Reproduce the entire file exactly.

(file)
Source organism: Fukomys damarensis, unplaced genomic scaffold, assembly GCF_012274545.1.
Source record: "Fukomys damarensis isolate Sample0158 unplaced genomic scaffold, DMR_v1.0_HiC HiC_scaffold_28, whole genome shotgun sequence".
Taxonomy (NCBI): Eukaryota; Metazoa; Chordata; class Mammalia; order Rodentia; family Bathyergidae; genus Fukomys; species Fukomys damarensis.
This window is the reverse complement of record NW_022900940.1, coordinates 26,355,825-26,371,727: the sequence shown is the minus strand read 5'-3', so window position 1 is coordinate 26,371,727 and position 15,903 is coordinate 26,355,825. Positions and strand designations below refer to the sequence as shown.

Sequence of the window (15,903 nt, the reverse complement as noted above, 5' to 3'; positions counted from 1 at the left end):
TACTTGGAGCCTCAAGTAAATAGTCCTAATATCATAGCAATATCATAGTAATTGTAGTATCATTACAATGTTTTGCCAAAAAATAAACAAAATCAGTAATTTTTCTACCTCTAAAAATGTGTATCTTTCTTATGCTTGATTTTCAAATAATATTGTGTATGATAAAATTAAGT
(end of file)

Source organism: Fukomys damarensis, unplaced genomic scaffold, assembly GCF_012274545.1.
Source record: "Fukomys damarensis isolate Sample0158 unplaced genomic scaffold, DMR_v1.0_HiC HiC_scaffold_28, whole genome shotgun sequence".
Taxonomy (NCBI): Eukaryota; Metazoa; Chordata; class Mammalia; order Rodentia; family Bathyergidae; genus Fukomys; species Fukomys damarensis.
This window is the reverse complement of record NW_022900940.1, coordinates 26,355,825-26,371,727: the sequence shown is the minus strand read 5'-3', so window position 1 is coordinate 26,371,727 and position 15,903 is coordinate 26,355,825. Positions and strand designations below refer to the sequence as shown.

Sequence of the window (15,903 nt, the reverse complement as noted above, 5' to 3'; positions counted from 1 at the left end):
TACTTGGAGCCTCAAGTAAATAGTCCTAATATCATAGCAATATCATAGTAATTGTAGTATCATTACAATGTTTTGCCAAAAAATAAACAAAATCAGTAATTTTTCTACCTCTAAAAATGTGTATCTTTCTTATGCTTGATTTTCAAATAATATTGTGTATGATAAAATTAAGT